Europe's love affair with doughnuts is everywhere. Italy has zeppole; the Netherlands has oliebollen and Germany has the little lemon-vanilla puffs, called schmalzkuchen. In France, it's the fried pate à choux known as a beignet.
The deep-fried love affair continues in Sydney's south, where I grew up. When I was a kid, mum made a poor man's version of the Croatian fritule. They were sweet, sultana-laden fritters inspired by the Venetian fritole, which she liked to call bombitsas, or "little bombs".
Few childhood dishes elicit as much joy as those golden mini doughnuts. Crispy on the outside, soft and springy on the inside. Every mouthful was a slightly boozy explosion of sultanas, citrus and rakija (Croatian brandy).
They were a hot favourite whenever friends or family dropped in. The minute the doorbell rang, mum would be in the kitchen whipping up a batch. In no time at all, the first of the fritters would be golden fried, smothered in vanillin sugar and ready to eat.
As kids, we'd hover in the kitchen like seagulls, ready to swoop. Then, we'd juggle a piping hot doughnut between our hands, sneaking nibbles until it was cool enough to eat.
Those bombitsa are a sweet thread down memory lane that was tied into afternoons of playing Barbies with cousins, make-believe boyfriend games with friends and backyard cricket in summer.
"Crispy on the outside, soft and springy on the inside, every mouthful was a slightly boozy explosion of sultanas, citrus and rakija."
It's no surprise the Venetian fritole made its way to the Balkans. That scoop of Mediterranean coastline between Venice and the Croatian port city of Rijeka, four hours away, has been both Venetian and Italian at different times. First owned by Illyria pirates, the coastline turned Venetian in 1267, Austrian in 1797, French in 1809, Austrian again in 1815, Italian in 1920, Yugoslav after World War II, and finally, Croatian, in 1991.
This Martha or Arthur existence created a melting pot of culture and cuisine that today owes more than a little to Italy. In fairytale towns like Pula and Istria that seem to tumble toward the sea, the dialect is peppered with Italian and German. Further along in Rijeka, the official language is Fiuman, a throwback to 1920 when it was the independent Venetian state of Fiume. Close your eyes, and you could easily be transported to an Italy of old.
Each village and town in Dubrovnik and Istria has its own fritule recipe, which claims to be the original and the best. This one is made with potatoes and it works really well. Serve fritule with dried figs and rakja (grape brandy) at the start of a celebration, as they are more of a welcoming dish than a dessert.
Like its Venetian counterpart, the Dalmatian fritule is a festival treat popular at Easter or Christmas. It's a simple batter of flour, sugar, salt, milk and yeast, to which raisins, citrus zest and booze are added. There are variations, of course. Some regions add potato to the batter. Others replace the raisins with apple or chocolate. But to my mind, the original rum, raisin and citrus combo is best.
Mum's bombitsa was a work in progress. With three kids under five and no car, she had become an expert at tweaking recipes to suit what was on hand. Water replaced the milk. Yeast was ditched altogether. Sometimes currants stood in for raisins. In summer, when the citrus trees were bowed with fruit, she'd add the zest of orange, lemons and mandarin.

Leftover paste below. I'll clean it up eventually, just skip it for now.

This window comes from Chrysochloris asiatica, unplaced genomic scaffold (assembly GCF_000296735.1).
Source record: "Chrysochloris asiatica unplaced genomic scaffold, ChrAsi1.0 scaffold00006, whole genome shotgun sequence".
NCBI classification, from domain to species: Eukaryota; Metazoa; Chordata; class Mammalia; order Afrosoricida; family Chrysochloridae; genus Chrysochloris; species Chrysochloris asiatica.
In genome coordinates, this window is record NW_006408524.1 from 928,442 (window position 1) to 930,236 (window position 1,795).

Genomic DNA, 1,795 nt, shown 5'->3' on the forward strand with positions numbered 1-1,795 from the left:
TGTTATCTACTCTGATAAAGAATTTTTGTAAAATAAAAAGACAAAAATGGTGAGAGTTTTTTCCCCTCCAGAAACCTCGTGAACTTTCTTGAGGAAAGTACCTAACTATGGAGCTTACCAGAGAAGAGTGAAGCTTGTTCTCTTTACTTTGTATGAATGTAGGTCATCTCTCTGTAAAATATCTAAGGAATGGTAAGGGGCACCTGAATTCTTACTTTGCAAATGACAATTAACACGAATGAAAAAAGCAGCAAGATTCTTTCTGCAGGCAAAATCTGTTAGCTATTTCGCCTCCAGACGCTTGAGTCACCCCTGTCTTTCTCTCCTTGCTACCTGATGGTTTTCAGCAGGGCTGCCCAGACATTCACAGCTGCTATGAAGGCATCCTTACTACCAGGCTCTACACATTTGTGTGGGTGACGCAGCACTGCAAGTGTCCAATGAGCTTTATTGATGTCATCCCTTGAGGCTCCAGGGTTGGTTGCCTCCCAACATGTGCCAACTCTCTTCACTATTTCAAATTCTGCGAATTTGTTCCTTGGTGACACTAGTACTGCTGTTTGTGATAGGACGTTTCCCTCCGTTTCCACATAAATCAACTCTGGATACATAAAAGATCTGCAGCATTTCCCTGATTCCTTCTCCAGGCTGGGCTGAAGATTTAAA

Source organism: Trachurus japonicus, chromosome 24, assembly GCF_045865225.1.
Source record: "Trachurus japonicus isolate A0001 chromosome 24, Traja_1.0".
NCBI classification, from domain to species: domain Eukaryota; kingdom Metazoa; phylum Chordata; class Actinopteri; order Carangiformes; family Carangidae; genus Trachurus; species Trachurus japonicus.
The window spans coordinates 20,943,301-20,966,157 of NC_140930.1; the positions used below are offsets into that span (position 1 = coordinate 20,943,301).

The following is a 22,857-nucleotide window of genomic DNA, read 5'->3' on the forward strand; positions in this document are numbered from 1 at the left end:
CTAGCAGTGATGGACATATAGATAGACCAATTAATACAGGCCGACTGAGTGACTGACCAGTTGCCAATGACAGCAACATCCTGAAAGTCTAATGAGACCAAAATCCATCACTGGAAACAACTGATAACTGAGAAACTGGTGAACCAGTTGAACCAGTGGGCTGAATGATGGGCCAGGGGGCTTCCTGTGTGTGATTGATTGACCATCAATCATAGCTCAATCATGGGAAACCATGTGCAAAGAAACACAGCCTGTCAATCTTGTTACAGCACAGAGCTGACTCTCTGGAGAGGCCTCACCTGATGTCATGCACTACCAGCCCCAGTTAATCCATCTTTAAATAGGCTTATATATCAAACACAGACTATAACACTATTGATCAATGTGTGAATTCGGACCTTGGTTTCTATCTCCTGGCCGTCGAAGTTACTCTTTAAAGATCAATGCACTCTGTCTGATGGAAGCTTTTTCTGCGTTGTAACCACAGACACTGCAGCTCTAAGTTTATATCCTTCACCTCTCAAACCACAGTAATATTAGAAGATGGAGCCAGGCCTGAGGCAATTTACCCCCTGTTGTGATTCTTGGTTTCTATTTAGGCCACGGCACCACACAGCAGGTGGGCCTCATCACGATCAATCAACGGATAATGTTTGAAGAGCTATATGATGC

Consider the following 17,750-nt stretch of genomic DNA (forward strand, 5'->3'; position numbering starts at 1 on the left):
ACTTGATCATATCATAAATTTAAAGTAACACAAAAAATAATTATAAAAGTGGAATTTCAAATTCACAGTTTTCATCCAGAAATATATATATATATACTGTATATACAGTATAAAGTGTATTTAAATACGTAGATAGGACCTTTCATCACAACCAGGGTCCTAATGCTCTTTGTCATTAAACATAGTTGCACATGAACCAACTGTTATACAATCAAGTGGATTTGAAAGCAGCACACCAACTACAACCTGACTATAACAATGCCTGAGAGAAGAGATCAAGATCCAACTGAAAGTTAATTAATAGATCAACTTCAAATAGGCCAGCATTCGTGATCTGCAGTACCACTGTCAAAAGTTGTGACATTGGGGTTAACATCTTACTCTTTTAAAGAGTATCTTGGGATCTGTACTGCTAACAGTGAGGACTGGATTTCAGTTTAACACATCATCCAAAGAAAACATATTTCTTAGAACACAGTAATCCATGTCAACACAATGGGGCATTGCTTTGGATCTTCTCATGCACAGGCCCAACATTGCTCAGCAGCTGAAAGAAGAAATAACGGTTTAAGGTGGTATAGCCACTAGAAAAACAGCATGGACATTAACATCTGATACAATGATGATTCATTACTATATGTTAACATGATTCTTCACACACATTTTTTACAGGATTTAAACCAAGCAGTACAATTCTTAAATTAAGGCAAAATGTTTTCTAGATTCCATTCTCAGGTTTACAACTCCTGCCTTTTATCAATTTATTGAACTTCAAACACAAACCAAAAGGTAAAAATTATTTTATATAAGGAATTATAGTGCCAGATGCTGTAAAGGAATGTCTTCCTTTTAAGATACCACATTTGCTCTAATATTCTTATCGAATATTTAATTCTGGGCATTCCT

Thanks to my grandfather's illicit still, there was rakija aplenty, a lethal 40 per cent proof gifted to us in jam jars. When that ran out, mum would switch to rum or brandy. Today she makes it with Slivovica, a plum brandy available at most major liquor stores.
It's said alcohol in the batter stops the doughnuts from getting oily. One thing is certain — it definitely gives it a delicious oomph. If you want to get fancy, pre-soak the raisins in rum for five minutes. Or do as my mum does, and free pour an extra slurp or two. You won't be disappointed.
Makes 45 doughnuts
Preparation time: 10 minutes
Cooking time: 10-15 minutes
- 2 cups self-raising flour
- Pinch salt
- 1-2 tbsp caster sugar
- 2 tsp lemon zest (or lemon and orange zest)
- 1 ¼ cups water, plus ¼ cup extra
- 2-3 tbsp Slivovica, plum brandy (optional and can omit if making them for children)
- 1 cup sultanas
- Sunflower oil, for frying
- Vanillin sugar, for dusting
- Mix together in a bowl flour, salt, sugar and lemon zest (or orange and lemon zest)
- Add water and beat to a smooth batter. Add ¼ cup extra water, if needed. The batter should be smooth, but not runny.
- Stir in Slivovica (or brandy)
- Add the sultanas and mix to combine
- Fill two-thirds of a saucepan with sunflower oil
- Place over medium heat until oil reaches 180°C or bubbles form when the handle of a wooden spoon is inserted
- Using two teaspoons, drop 8-9 teaspoonfuls of batter into the oil, leaving enough room between the bombitsa for the oil to bubble
- Cook 1-2 minutes, turn over and cook for an extra minute or two until golden. The bombitsa will sound slightly hollow when cooked
- Remove with a slotted spoon and drain on a paper towel
- Continue frying until all the bombitsa is cooked
- Dust liberally with Vanillin sugar
- Serve piping hot or within 12 hours.
Love the story? Follow the author here: Instagram @belindaluksic. Photographs by Belinda Luksic.